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Stationary Paper Should Survive the Digital Outburst

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An article in this past week’s Indian-region Economic Times, Mumbia, India, describes what it calls a "charming book" published in 2014 titled Adventures in Stationery: a Journey Through Your Pencil Case. The author, James Ward, writes that a large part of the appeal of stationery lies in its potential: "it’s a way of becoming a new person, a better person. Buying this set of index cards and those page markers means I’ll finally become the organized person I always wanted to be." Obsolete stationery could represent potential wasted, withering away in the depths of office cupboards.

Ward’s book is a love-letter to stationery, a passion that runs deep for many people. It goes back perhaps to childhood when the school stationery items were the first purely functional items we acquired – sweets and toys are an indulgence and clothes a necessity, but stationery items were the tools to equip us for life. We would compare them and trade them and fight over them. Among the pleasures in going to our parents offices was the chance to pinch their stationery, alluringly accessories of adult life.

But this might seem like a vanishing joy, soon to be as obsolescent as all those items coming out of the Economic Times cupboards. "Our ability to record our thoughts and ideas no longer involves putting pen to paper," Ward admits. "Everything can be synced and indexed and stored in the cloud instantly retrieved on countless devices... Could it be that within a few years stationery will be no more?" This is certainly hoped for by all those who produce paeans to the paperless office, Ward notes in the article.

But some very important things are left to be considered during this transition, such as security risks, Ward adds. The article identifies India’s PM Narendra Modi as possibly being one of them. One of his promises when he came to power a year ago was to run paperless cabinet meetings, with ministers being handed tablet computers with all the information they needed on it, ready for them to sign with digital signatures. But recently senior bureaucrats have admitted – perhaps trying to conceal a sense of satisfaction – that this hasn’t been possible for security reasons. Digital debates are too easy to leak or hack into, so for now they are sticking with files.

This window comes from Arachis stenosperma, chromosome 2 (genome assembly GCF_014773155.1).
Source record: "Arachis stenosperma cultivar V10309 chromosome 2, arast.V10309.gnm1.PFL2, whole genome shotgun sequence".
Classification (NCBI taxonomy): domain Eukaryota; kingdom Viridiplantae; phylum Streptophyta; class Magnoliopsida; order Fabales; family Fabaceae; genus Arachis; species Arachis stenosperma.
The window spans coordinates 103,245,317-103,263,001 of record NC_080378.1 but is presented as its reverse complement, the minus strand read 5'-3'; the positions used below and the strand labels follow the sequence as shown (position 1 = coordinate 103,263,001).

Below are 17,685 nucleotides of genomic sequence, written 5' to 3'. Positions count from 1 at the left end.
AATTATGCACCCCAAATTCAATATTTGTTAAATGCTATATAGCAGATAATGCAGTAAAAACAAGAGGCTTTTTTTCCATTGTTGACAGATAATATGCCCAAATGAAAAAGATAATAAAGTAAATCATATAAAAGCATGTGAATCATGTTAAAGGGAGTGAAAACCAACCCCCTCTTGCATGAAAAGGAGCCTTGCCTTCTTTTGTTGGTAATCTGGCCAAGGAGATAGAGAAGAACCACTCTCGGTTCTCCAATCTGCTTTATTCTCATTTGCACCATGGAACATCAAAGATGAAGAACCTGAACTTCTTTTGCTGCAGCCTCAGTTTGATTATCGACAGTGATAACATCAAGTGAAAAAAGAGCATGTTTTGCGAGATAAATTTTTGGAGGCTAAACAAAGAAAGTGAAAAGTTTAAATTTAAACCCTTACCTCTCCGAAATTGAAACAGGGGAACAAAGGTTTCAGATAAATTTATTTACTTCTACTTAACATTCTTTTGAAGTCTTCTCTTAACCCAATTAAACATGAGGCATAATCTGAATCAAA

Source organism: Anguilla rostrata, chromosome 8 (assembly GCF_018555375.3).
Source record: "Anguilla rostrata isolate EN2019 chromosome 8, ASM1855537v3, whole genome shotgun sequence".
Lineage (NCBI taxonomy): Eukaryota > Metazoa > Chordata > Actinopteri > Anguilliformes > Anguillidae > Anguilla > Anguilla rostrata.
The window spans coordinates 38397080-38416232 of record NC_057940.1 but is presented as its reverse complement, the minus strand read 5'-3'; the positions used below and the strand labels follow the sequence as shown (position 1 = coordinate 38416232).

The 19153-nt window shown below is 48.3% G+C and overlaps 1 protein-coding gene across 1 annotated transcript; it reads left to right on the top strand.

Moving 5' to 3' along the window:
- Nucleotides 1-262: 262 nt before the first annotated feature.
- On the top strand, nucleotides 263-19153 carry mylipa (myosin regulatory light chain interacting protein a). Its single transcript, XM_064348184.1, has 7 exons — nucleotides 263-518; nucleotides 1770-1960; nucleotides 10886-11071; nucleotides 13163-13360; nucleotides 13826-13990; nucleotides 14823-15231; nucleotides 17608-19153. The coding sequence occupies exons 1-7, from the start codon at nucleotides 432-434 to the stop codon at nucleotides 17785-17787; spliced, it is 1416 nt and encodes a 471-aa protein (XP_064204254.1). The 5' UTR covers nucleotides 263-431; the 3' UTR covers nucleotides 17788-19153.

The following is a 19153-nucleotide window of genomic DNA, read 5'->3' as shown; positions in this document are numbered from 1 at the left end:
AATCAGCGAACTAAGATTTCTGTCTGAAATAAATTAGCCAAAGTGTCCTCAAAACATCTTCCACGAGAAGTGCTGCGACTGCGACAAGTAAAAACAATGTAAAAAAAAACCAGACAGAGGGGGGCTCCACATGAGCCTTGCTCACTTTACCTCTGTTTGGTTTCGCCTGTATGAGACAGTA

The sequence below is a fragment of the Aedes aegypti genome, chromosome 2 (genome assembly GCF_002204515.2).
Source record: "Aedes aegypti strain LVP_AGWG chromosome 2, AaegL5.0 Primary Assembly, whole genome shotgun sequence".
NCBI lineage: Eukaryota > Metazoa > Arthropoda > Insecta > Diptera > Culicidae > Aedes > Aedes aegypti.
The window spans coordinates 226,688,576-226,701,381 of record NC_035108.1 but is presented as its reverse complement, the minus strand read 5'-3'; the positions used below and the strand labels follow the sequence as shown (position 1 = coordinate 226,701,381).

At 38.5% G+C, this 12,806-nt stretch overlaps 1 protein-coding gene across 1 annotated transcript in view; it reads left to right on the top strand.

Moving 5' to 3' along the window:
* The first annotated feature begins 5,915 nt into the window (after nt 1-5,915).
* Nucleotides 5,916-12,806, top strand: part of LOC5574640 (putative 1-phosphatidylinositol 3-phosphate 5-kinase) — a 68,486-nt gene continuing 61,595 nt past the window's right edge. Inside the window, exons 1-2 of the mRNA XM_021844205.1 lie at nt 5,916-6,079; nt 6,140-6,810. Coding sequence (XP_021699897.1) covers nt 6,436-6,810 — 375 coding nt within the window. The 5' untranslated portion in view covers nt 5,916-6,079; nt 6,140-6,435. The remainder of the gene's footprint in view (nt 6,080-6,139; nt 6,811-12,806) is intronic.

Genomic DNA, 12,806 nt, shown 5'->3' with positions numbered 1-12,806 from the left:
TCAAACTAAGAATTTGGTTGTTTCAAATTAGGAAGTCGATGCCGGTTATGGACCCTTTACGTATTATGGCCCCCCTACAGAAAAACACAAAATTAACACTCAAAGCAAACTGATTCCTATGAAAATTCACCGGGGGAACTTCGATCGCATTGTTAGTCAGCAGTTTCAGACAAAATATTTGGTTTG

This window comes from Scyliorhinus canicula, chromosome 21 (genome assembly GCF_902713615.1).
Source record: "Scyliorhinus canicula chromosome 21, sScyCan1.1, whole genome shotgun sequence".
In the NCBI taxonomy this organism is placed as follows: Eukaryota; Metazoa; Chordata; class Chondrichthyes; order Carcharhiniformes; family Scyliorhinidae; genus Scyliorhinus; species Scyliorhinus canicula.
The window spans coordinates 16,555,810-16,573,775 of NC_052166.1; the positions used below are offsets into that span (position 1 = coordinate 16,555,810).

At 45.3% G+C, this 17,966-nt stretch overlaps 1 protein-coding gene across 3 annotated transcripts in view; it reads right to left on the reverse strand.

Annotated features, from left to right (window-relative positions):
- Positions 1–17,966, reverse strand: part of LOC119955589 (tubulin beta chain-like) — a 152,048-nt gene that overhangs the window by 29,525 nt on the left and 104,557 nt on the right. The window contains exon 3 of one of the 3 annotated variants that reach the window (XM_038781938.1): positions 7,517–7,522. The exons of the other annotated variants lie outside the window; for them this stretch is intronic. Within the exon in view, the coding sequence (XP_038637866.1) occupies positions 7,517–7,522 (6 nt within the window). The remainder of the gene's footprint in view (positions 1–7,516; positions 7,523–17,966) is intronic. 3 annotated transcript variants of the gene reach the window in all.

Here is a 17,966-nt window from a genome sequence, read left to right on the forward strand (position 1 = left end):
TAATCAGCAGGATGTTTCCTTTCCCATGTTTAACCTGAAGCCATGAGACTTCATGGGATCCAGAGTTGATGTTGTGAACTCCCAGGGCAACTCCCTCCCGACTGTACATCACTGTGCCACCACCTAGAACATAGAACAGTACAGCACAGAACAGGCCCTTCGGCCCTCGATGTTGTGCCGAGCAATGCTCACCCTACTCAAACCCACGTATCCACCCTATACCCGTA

Security could be a savior of stationery in other ways too. One of the surprising consequences of Edward Snowden’s revelations of American spying was a sudden resurgence in interest in typewriters from both opponents and allies. Since the U.S. seemed to have the ability to hack into almost any kind of digital dialogue a Russian official announced that "from the point of view of keeping secrets, the most primitive method is preferred: a human hand with a pen or a typewriter."

Even in technology-driven Germany a senior politician said they were considering typewriters "and not electronic models either," Ward points out.. 

In his book, Ward quotes Kevin Kelly, founder of Wired magazine, to argue that stationery, like all technology, has a future: "With a very few exceptions, technologies don’t die... Technologies are idea-based and culture is their memory."

As proof of how the idea of stationery has survived digital change, Ward points to skeumorphic design "the replication of an object’s physical characteristics in another material or form."

This is particularly useful to help people transition between technologies, and Ward lists the many ways stationery is invoked in software design: "the paperclips used to attach documents to emails; the envelopes used to show new messages; the pens, brushes, pencils, and erasers used in Photoshop; the push-pins used to represent posts in WordPress; the pen meaning ‘compose new email’; the clipboard and scissors to cut and paste; note taking apps designed like yellow-legal pads; highlighters and sticky notes." We are constantly interacting with the images of stationery that we hardly use any longer!

Perhaps this might change as new generations come up who have never used erasers or scissors or push-pins, yet Ward insists that this would only enhance the value of stationery: "what could actually result is a greater appreciation of the physical... a pen doesn’t stop working just because you have gone into a tunnel; no one has ever needed to borrow a charger because the battery on their pencil has died; and if you’re writing in a Moleskine [notebook], you need never worry about having a bad signal or it crashing before you’ve had a chance to save your work."

If that sounds almost like a dare, one should consider the Saint John’s Bible. This was commissioned in 1998 by a Benedictine abbey in the U.S. to mark the approaching new millennium – the first completely handwritten Bible to be created since the invention of the printing press.

This extremely beautiful work, which was finished in December 2011, was written using quill pens made of the flight feathers of geese, with swan feathers used for thicker lettering on the titles.

A skill that had been obsolete in 1901 – though even then, it should be remembered, there was that dispensation for department heads – had now become art, the quills no longer antique stationery, but tools for timeless talent. This might seem unlikely with carbon papers being discarded at offices around the globe, but who could be blamed for quietly removing a packet from the waste-bin and taking it home?, Ward asks.

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